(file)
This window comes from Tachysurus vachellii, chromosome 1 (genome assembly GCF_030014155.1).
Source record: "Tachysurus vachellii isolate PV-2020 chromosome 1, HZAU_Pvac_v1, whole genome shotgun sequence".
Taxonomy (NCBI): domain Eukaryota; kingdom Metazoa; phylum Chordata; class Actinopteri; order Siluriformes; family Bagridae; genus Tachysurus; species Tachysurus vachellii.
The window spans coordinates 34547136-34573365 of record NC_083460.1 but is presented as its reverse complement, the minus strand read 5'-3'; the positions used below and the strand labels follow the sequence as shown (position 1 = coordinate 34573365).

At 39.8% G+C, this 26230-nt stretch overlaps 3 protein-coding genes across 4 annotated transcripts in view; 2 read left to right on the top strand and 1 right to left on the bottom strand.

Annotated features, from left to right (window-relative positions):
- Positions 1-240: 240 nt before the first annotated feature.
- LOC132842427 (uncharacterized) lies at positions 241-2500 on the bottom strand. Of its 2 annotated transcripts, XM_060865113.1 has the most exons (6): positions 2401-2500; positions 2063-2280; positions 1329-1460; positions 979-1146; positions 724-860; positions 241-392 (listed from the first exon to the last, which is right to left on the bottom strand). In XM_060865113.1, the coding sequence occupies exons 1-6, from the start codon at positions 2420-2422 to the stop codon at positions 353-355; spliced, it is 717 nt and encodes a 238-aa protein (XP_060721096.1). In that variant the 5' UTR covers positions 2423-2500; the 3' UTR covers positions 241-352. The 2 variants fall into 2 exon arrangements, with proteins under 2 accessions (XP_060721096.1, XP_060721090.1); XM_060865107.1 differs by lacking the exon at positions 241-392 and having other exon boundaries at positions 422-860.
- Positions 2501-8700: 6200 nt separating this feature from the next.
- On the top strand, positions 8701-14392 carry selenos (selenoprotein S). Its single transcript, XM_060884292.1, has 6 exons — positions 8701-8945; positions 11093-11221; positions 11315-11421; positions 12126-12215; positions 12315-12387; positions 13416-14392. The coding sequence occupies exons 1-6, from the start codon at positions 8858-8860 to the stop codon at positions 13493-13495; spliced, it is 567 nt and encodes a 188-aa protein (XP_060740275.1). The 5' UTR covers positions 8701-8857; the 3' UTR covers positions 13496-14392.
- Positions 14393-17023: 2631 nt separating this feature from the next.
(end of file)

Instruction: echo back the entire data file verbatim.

This window comes from Tachysurus vachellii, chromosome 1 (genome assembly GCF_030014155.1).
Source record: "Tachysurus vachellii isolate PV-2020 chromosome 1, HZAU_Pvac_v1, whole genome shotgun sequence".
Taxonomy (NCBI): domain Eukaryota; kingdom Metazoa; phylum Chordata; class Actinopteri; order Siluriformes; family Bagridae; genus Tachysurus; species Tachysurus vachellii.
The window spans coordinates 34547136-34573365 of record NC_083460.1 but is presented as its reverse complement, the minus strand read 5'-3'; the positions used below and the strand labels follow the sequence as shown (position 1 = coordinate 34573365).

At 39.8% G+C, this 26230-nt stretch overlaps 3 protein-coding genes across 4 annotated transcripts in view; 2 read left to right on the top strand and 1 right to left on the bottom strand.

Annotated features, from left to right (window-relative positions):
- Positions 1-240: 240 nt before the first annotated feature.
- LOC132842427 (uncharacterized) lies at positions 241-2500 on the bottom strand. Of its 2 annotated transcripts, XM_060865113.1 has the most exons (6): positions 2401-2500; positions 2063-2280; positions 1329-1460; positions 979-1146; positions 724-860; positions 241-392 (listed from the first exon to the last, which is right to left on the bottom strand). In XM_060865113.1, the coding sequence occupies exons 1-6, from the start codon at positions 2420-2422 to the stop codon at positions 353-355; spliced, it is 717 nt and encodes a 238-aa protein (XP_060721096.1). In that variant the 5' UTR covers positions 2423-2500; the 3' UTR covers positions 241-352. The 2 variants fall into 2 exon arrangements, with proteins under 2 accessions (XP_060721096.1, XP_060721090.1); XM_060865107.1 differs by lacking the exon at positions 241-392 and having other exon boundaries at positions 422-860.
- Positions 2501-8700: 6200 nt separating this feature from the next.
- On the top strand, positions 8701-14392 carry selenos (selenoprotein S). Its single transcript, XM_060884292.1, has 6 exons — positions 8701-8945; positions 11093-11221; positions 11315-11421; positions 12126-12215; positions 12315-12387; positions 13416-14392. The coding sequence occupies exons 1-6, from the start codon at positions 8858-8860 to the stop codon at positions 13493-13495; spliced, it is 567 nt and encodes a 188-aa protein (XP_060740275.1). The 5' UTR covers positions 8701-8857; the 3' UTR covers positions 13496-14392.
- Positions 14393-17023: 2631 nt separating this feature from the next.